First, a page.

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Tokyo's intelligent digital billboards can tell gender, age of passersby

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Tokyo is currently testing digital advertising billboards that use cameras to understand the gender and age group of passersby who look at them.

Every time a new technology is announced, it's tempting to make a reference to the 2002 science fiction film Minority Report.

This time it's for real.

Tokyo, Japan's Digital Signage Promotion Project is currently trying out digital advertising billboards fitted with cameras that can discern the gender and age group of passersby who look at them.

The point? To tailor their commercial messages to the onlooker.

A consortium of 11 railway companies launched the pilot project last month, and has since set up 27 intelligent displays in subway commuter stations around Tokyo.

In JR Shinjuku station, straphangers are informed about two 52-inch smart billboards by a panel that reads, "Advertising survey under way; images being recorded to determine gender and age groups."

"The camera can distinguish a person's sex and approximate age, even if the person only walks by in front of the display, at least if he or she looks at the screen for a second," said a spokesman for the project to the AFP.

As you might expect, the billboards' operators promise that they will not save recorded images. What they will do is collect data about groups of people, which will help advertisers learn what works best at which locations in the city and at what time during the day.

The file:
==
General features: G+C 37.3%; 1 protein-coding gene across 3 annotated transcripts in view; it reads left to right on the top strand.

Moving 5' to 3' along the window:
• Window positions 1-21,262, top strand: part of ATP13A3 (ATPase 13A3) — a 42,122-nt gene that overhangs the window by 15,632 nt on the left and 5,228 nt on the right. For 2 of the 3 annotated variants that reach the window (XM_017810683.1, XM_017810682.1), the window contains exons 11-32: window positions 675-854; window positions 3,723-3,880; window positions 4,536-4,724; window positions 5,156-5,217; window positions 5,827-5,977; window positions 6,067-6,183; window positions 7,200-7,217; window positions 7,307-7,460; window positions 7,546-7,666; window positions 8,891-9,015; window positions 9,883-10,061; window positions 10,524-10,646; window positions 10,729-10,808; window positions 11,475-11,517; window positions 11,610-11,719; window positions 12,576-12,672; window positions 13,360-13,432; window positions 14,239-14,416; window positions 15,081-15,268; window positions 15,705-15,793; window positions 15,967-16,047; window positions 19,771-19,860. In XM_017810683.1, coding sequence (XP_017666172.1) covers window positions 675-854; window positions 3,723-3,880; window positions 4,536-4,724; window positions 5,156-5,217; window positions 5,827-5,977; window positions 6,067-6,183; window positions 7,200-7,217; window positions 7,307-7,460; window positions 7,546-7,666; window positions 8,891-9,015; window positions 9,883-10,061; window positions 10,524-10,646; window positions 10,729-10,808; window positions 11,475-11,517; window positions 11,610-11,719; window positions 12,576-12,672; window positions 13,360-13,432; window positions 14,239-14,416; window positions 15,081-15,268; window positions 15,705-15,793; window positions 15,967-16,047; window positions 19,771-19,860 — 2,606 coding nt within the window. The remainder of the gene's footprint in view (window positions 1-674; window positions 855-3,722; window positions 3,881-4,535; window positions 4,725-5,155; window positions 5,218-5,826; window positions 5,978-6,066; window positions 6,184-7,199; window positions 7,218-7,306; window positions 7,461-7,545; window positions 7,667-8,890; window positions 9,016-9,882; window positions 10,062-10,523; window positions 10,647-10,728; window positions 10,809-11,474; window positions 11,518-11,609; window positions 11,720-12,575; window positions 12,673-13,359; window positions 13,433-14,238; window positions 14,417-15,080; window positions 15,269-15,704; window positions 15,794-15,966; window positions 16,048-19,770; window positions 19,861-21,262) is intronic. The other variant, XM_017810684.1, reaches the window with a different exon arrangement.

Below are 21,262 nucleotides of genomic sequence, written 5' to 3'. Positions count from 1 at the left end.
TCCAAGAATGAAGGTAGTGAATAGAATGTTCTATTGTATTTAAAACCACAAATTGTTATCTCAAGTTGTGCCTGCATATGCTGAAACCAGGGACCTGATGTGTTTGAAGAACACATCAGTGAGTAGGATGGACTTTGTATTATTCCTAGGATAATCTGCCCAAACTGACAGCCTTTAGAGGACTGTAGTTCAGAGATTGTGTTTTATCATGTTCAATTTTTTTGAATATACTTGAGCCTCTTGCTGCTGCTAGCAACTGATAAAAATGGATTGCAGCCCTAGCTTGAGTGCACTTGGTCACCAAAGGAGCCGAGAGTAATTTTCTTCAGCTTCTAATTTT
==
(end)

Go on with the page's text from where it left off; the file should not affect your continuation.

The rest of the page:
To compare, here's the scene from the film:

According to the annual Digital Signage Japan show, the applications are almost endless:

  • Shopping malls
  • Department stores
  • Convenience stores
  • Amusement parks
  • Arcades
  • Bowling alleys
  • Sports stadiums
  • Hotels
  • Schools
  • Hospitals
  • Transportation terminals
  • Highways (!)
  • Offices
  • Homes

What do you think: invasion of privacy, or brilliance in marketing?

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Andrew Nusca

Editor Emeritus

Andrew Nusca is editor of SmartPlanet and an associate editor for ZDNet. Previously, he worked at Money, Men's Vogue and Popular Mechanics magazines. He holds degrees from the Columbia University Graduate School of Journalism and New York University. He is based in New York but resides in Philadelphia. Follow him on Twitter. Disclosure